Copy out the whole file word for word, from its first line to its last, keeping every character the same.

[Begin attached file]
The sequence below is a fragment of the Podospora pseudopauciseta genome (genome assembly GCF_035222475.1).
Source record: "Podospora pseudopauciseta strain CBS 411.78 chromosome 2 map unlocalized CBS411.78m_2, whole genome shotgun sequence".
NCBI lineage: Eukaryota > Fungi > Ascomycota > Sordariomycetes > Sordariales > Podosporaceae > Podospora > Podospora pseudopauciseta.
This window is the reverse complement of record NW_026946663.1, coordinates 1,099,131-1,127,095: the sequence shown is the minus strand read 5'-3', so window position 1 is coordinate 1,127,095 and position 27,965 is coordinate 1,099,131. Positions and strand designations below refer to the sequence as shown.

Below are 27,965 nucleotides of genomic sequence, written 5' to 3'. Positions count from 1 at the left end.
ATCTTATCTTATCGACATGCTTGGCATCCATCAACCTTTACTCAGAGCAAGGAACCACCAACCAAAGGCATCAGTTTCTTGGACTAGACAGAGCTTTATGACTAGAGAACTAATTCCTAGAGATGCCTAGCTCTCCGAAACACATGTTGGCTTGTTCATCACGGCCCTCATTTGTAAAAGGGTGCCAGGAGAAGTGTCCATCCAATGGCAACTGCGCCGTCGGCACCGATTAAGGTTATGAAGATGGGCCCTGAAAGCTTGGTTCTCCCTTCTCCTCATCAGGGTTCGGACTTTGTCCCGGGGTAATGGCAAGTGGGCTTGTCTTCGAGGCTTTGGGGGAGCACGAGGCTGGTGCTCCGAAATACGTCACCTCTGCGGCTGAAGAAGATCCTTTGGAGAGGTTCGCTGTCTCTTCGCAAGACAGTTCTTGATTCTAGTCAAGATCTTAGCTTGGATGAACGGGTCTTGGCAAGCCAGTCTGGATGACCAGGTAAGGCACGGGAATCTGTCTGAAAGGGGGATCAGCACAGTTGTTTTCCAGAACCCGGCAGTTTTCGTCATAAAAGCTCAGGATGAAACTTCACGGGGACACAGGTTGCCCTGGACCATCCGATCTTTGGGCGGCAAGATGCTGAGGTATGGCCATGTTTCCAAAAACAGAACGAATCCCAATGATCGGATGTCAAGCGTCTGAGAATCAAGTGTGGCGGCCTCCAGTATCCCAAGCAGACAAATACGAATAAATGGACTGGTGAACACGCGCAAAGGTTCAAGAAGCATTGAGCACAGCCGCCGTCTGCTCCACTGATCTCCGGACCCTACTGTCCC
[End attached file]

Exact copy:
The sequence below is a fragment of the Podospora pseudopauciseta genome (genome assembly GCF_035222475.1).
Source record: "Podospora pseudopauciseta strain CBS 411.78 chromosome 2 map unlocalized CBS411.78m_2, whole genome shotgun sequence".
NCBI lineage: Eukaryota > Fungi > Ascomycota > Sordariomycetes > Sordariales > Podosporaceae > Podospora > Podospora pseudopauciseta.
This window is the reverse complement of record NW_026946663.1, coordinates 1,099,131-1,127,095: the sequence shown is the minus strand read 5'-3', so window position 1 is coordinate 1,127,095 and position 27,965 is coordinate 1,099,131. Positions and strand designations below refer to the sequence as shown.

Below are 27,965 nucleotides of genomic sequence, written 5' to 3'. Positions count from 1 at the left end.
ATCTTATCTTATCGACATGCTTGGCATCCATCAACCTTTACTCAGAGCAAGGAACCACCAACCAAAGGCATCAGTTTCTTGGACTAGACAGAGCTTTATGACTAGAGAACTAATTCCTAGAGATGCCTAGCTCTCCGAAACACATGTTGGCTTGTTCATCACGGCCCTCATTTGTAAAAGGGTGCCAGGAGAAGTGTCCATCCAATGGCAACTGCGCCGTCGGCACCGATTAAGGTTATGAAGATGGGCCCTGAAAGCTTGGTTCTCCCTTCTCCTCATCAGGGTTCGGACTTTGTCCCGGGGTAATGGCAAGTGGGCTTGTCTTCGAGGCTTTGGGGGAGCACGAGGCTGGTGCTCCGAAATACGTCACCTCTGCGGCTGAAGAAGATCCTTTGGAGAGGTTCGCTGTCTCTTCGCAAGACAGTTCTTGATTCTAGTCAAGATCTTAGCTTGGATGAACGGGTCTTGGCAAGCCAGTCTGGATGACCAGGTAAGGCACGGGAATCTGTCTGAAAGGGGGATCAGCACAGTTGTTTTCCAGAACCCGGCAGTTTTCGTCATAAAAGCTCAGGATGAAACTTCACGGGGACACAGGTTGCCCTGGACCATCCGATCTTTGGGCGGCAAGATGCTGAGGTATGGCCATGTTTCCAAAAACAGAACGAATCCCAATGATCGGATGTCAAGCGTCTGAGAATCAAGTGTGGCGGCCTCCAGTATCCCAAGCAGACAAATACGAATAAATGGACTGGTGAACACGCGCAAAGGTTCAAGAAGCATTGAGCACAGCCGCCGTCTGCTCCACTGATCTCCGGACCCTACTGTCCC